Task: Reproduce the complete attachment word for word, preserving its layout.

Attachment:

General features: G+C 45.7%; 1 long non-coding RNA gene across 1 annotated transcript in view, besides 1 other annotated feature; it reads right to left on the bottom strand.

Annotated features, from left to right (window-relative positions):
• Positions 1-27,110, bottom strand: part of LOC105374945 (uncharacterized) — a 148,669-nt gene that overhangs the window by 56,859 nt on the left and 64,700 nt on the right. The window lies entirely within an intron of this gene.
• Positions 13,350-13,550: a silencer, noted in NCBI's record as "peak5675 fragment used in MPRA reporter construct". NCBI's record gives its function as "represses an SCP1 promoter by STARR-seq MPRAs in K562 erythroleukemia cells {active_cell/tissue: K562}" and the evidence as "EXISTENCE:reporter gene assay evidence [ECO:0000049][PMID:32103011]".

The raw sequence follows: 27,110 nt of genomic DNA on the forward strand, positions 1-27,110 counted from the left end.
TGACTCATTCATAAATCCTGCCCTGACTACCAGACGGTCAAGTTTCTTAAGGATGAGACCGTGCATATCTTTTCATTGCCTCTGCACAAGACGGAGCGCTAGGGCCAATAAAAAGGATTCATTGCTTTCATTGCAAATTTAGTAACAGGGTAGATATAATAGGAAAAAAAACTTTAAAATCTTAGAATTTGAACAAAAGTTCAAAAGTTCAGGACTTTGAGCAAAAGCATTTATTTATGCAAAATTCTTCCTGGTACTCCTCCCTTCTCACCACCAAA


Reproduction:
General features: G+C 45.7%; 1 long non-coding RNA gene across 1 annotated transcript in view, besides 1 other annotated feature; it reads right to left on the bottom strand.

Annotated features, from left to right (window-relative positions):
• Positions 1-27,110, bottom strand: part of LOC105374945 (uncharacterized) — a 148,669-nt gene that overhangs the window by 56,859 nt on the left and 64,700 nt on the right. The window lies entirely within an intron of this gene.
• Positions 13,350-13,550: a silencer, noted in NCBI's record as "peak5675 fragment used in MPRA reporter construct". NCBI's record gives its function as "represses an SCP1 promoter by STARR-seq MPRAs in K562 erythroleukemia cells {active_cell/tissue: K562}" and the evidence as "EXISTENCE:reporter gene assay evidence [ECO:0000049][PMID:32103011]".

The raw sequence follows: 27,110 nt of genomic DNA on the forward strand, positions 1-27,110 counted from the left end.
TGACTCATTCATAAATCCTGCCCTGACTACCAGACGGTCAAGTTTCTTAAGGATGAGACCGTGCATATCTTTTCATTGCCTCTGCACAAGACGGAGCGCTAGGGCCAATAAAAAGGATTCATTGCTTTCATTGCAAATTTAGTAACAGGGTAGATATAATAGGAAAAAAAACTTTAAAATCTTAGAATTTGAACAAAAGTTCAAAAGTTCAGGACTTTGAGCAAAAGCATTTATTTATGCAAAATTCTTCCTGGTACTCCTCCCTTCTCACCACCAAA